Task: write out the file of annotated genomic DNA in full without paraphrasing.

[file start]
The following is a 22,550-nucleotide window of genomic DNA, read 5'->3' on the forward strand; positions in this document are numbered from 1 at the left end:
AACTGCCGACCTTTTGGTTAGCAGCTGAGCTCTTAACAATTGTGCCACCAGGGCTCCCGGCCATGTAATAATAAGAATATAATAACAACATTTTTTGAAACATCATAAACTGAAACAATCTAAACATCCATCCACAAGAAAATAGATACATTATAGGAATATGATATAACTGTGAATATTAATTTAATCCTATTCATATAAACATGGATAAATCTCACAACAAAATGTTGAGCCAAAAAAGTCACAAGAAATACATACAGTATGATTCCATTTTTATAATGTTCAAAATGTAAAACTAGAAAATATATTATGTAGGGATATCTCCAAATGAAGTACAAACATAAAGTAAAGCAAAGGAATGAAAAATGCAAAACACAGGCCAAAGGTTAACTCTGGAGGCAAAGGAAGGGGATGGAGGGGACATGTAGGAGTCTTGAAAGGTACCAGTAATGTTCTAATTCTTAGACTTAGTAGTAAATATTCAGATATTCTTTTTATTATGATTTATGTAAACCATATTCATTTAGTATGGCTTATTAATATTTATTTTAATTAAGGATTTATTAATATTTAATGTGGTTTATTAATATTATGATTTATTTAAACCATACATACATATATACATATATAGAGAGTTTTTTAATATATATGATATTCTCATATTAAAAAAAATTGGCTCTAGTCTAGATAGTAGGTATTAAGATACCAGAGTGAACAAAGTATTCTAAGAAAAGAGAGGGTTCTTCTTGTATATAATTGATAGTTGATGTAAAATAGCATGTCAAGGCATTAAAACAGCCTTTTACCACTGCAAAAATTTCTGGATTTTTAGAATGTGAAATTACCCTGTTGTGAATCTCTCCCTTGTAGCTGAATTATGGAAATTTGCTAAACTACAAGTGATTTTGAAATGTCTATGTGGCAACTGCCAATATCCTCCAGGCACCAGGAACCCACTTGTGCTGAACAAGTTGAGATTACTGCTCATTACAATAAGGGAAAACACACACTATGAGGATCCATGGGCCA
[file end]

The following is a 22,550-nucleotide window of genomic DNA, read 5'->3' on the forward strand; positions in this document are numbered from 1 at the left end:
AACTGCCGACCTTTTGGTTAGCAGCTGAGCTCTTAACAATTGTGCCACCAGGGCTCCCGGCCATGTAATAATAAGAATATAATAACAACATTTTTTGAAACATCATAAACTGAAACAATCTAAACATCCATCCACAAGAAAATAGATACATTATAGGAATATGATATAACTGTGAATATTAATTTAATCCTATTCATATAAACATGGATAAATCTCACAACAAAATGTTGAGCCAAAAAAGTCACAAGAAATACATACAGTATGATTCCATTTTTATAATGTTCAAAATGTAAAACTAGAAAATATATTATGTAGGGATATCTCCAAATGAAGTACAAACATAAAGTAAAGCAAAGGAATGAAAAATGCAAAACACAGGCCAAAGGTTAACTCTGGAGGCAAAGGAAGGGGATGGAGGGGACATGTAGGAGTCTTGAAAGGTACCAGTAATGTTCTAATTCTTAGACTTAGTAGTAAATATTCAGATATTCTTTTTATTATGATTTATGTAAACCATATTCATTTAGTATGGCTTATTAATATTTATTTTAATTAAGGATTTATTAATATTTAATGTGGTTTATTAATATTATGATTTATTTAAACCATACATACATATATACATATATAGAGAGTTTTTTAATATATATGATATTCTCATATTAAAAAAAATTGGCTCTAGTCTAGATAGTAGGTATTAAGATACCAGAGTGAACAAAGTATTCTAAGAAAAGAGAGGGTTCTTCTTGTATATAATTGATAGTTGATGTAAAATAGCATGTCAAGGCATTAAAACAGCCTTTTACCACTGCAAAAATTTCTGGATTTTTAGAATGTGAAATTACCCTGTTGTGAATCTCTCCCTTGTAGCTGAATTATGGAAATTTGCTAAACTACAAGTGATTTTGAAATGTCTATGTGGCAACTGCCAATATCCTCCAGGCACCAGGAACCCACTTGTGCTGAACAAGTTGAGATTACTGCTCATTACAATAAGGGAAAACACACACTATGAGGATCCATGGGCCA